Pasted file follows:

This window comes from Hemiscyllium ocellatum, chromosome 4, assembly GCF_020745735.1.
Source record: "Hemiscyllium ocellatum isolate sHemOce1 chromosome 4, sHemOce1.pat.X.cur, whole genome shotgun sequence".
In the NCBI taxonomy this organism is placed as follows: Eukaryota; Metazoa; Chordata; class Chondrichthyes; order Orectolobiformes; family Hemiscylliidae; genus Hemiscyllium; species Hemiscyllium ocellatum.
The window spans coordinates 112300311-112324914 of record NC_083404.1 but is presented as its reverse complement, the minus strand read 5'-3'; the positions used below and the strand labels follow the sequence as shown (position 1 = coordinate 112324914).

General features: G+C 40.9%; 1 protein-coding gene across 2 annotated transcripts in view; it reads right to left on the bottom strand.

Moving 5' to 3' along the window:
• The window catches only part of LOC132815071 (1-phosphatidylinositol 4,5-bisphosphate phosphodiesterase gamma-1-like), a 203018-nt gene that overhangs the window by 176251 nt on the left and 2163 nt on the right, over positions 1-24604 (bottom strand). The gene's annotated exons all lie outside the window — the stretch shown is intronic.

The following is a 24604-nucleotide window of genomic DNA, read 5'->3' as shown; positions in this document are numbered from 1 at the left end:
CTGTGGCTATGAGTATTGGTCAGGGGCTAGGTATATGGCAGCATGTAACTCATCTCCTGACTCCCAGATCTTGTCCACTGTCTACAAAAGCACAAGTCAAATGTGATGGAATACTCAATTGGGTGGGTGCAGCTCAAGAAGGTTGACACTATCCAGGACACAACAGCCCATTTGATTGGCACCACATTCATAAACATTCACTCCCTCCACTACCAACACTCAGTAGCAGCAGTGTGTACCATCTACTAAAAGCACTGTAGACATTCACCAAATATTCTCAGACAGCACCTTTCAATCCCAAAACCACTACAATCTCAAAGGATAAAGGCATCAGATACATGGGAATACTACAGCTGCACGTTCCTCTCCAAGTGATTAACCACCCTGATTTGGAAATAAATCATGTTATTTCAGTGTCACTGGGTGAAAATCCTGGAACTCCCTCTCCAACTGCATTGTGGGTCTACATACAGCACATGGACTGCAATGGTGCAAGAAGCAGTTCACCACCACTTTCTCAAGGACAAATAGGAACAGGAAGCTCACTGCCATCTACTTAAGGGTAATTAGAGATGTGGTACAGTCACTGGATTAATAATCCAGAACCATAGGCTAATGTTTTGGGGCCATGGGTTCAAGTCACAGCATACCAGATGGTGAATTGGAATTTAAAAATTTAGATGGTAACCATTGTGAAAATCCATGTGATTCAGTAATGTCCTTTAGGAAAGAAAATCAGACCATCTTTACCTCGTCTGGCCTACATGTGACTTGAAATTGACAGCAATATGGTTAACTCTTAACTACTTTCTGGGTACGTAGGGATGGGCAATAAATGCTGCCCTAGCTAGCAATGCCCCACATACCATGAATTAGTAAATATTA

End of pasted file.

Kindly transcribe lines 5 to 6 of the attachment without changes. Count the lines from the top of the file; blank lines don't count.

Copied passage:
General features: G+C 40.9%; 1 protein-coding gene across 2 annotated transcripts in view; it reads right to left on the bottom strand.

Moving 5' to 3' along the window: